While the lender’s mortgage processor is investigating the borrower’s credit history, financial history, and value of the subject property, the title company must reach out to several professionals to play their roles in ascertaining if the loan will be a viable mortgage and good investment for the lender.  

For these types of tasks, a title company will be supported by title abstractors, title examiners, possibly even lawyers and surveyors.

They will handle —

  • Review of property tax records of previous property owners
  • Conducting a property ownership history search of previous property owners
  • Looking for clouds on the property’s title
  • Watching for unknown  liens, lawsuits, divorces, probate issues
  • Consideration of name issues, if any, for instance:
    • If there are names that match the borrowers’ names and those were not expected, the title company must determine if the names belong to the actual borrowers or someone with a similar name.
    • If there are names that vary from the borrowers’ names in the records, but actually are the borrowers, there must be additional documentation of the loan to clarify the difference(s) in names.
  • Obtaining a survey (if requested by lender or buyer/borrower)

Issuing the Title Commitment 

After passing all of the above tests, it will be time to issue the title commitment.  The title commitment (generally speaking) guarantees that the title company has looked into all the necessary public records and it finds no blemish on the property’s title. If a blemish pops up, the title insurance represented by the title commitment will probably be able to cover the lender’s losses.

Title Company – Preparing to Close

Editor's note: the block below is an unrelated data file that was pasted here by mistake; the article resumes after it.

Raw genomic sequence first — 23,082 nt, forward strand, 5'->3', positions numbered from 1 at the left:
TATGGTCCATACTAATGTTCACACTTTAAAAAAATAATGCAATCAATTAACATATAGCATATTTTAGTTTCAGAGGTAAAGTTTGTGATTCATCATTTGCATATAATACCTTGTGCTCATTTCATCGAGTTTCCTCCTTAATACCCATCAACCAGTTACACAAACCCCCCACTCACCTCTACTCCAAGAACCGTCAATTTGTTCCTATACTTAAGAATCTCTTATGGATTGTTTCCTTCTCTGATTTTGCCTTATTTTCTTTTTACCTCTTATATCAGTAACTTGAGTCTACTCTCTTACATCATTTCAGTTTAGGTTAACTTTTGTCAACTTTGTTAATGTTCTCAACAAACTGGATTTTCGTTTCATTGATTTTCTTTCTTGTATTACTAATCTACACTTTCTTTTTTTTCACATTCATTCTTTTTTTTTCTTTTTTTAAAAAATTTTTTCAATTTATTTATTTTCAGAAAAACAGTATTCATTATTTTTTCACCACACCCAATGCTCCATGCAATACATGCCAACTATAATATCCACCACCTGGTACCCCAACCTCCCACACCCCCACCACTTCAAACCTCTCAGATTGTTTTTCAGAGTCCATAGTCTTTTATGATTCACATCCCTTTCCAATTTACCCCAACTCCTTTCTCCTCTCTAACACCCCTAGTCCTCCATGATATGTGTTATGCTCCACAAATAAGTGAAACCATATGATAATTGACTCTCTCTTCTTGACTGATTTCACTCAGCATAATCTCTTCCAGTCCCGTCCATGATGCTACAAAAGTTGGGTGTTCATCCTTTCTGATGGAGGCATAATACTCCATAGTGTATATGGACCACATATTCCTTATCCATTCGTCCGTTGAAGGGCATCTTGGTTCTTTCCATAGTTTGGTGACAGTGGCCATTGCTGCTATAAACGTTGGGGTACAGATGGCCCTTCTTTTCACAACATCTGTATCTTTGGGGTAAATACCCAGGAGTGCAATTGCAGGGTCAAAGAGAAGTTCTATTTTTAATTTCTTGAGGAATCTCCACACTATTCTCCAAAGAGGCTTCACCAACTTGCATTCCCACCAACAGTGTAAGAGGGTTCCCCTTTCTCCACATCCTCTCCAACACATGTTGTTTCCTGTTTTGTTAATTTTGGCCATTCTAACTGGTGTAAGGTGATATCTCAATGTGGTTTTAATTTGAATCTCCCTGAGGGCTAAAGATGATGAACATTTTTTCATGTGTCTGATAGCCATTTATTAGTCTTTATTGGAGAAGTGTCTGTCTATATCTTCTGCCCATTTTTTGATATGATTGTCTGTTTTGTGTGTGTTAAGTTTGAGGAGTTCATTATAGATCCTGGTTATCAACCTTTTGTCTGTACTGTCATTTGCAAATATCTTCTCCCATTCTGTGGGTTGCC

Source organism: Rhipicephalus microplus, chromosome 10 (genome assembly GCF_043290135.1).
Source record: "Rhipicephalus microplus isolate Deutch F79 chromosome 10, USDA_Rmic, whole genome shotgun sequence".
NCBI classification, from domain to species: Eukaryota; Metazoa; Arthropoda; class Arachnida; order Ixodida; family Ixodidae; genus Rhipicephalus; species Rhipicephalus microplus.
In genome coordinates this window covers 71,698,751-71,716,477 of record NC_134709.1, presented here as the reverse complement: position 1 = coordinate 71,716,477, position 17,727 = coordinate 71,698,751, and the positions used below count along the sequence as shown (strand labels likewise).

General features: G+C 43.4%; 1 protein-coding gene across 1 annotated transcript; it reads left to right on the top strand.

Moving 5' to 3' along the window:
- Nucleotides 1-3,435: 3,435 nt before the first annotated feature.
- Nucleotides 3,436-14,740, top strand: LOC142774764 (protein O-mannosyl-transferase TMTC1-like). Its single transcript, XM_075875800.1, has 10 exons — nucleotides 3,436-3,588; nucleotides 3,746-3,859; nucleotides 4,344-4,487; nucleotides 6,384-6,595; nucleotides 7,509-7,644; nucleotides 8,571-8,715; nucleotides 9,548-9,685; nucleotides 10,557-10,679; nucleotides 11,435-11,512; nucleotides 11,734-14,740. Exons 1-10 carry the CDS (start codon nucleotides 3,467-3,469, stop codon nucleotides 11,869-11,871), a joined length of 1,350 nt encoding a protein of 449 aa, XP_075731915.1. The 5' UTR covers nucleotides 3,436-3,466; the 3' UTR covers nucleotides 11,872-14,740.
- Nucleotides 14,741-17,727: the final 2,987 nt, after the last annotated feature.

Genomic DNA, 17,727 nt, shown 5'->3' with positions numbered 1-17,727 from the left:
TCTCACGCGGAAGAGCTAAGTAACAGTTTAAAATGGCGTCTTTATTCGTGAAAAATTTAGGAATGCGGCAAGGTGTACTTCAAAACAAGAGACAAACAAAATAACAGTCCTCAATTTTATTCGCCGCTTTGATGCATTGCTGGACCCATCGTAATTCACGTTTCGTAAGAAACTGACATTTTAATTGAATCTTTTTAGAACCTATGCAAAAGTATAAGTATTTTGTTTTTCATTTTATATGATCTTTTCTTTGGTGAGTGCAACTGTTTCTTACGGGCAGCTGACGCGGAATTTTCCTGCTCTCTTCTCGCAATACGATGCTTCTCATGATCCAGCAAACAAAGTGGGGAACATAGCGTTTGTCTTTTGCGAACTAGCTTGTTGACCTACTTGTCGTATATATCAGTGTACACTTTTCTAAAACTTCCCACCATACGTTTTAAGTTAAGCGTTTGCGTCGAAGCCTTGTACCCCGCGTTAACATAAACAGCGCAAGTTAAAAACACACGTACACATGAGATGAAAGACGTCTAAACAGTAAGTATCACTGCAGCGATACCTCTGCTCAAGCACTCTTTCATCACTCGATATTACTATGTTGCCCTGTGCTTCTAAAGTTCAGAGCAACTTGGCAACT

• Using instructions from lender, plus findings from the property searches conducted, the loan documents are ordered, usually from an attorney. (Some states don’t require lawyers for document preparation. Many states do.)
  • The title company collects amounts to be paid off at closing from various sources.
  • It orders the insurance endorsement(s) and termite report
  • The title company handles the closing disclosure and the ALTA Statement.

It’s Finally Notary Time!

Once the title company knows that the loan will close,  it will schedule the execution of the documents (with the lender’s input, of course).  That’s when a notary must be contacted to handle the signing appointment. The first three items below are examples of internal handling.  There will not be a loan signing agent involved. The last four items describe how assignments of this type may reach an independent loan signing agent.

  • An escrow officer or assistant who has a notary commission and is an employee of the title company may handle the signing of loan documents at the title company office.
  • At times, documents are signed in a law office using a legal assistant as the notary.
  • Documents may be signed at the lender’s location before a lender’s employee who is a notary.
  • The title company may call a notary directly to handle the signing of documents.
  • The title company may ask a signing service to locate a notary public for the signing.
  • The title company or the signing service may engage a service like Snap Docs, Notary Dash, Signing Order or other platforms of this type where notaries sign up to receive text messages about assignments in their area.
  • At times, a title company will do what’s called a “mail-away” and ship the documents directly to the borrower and the borrower is instructed to find a notary.

Please be aware that this was a basic overview of how mortgage loans develop.  This was not meant to be a legal guide or detailed explanation.

Did this make you think about becoming a loan signing agent?  Don’t hesitate to look into’s online class which is an overview for loan signing agents. The price is right and the material is sound!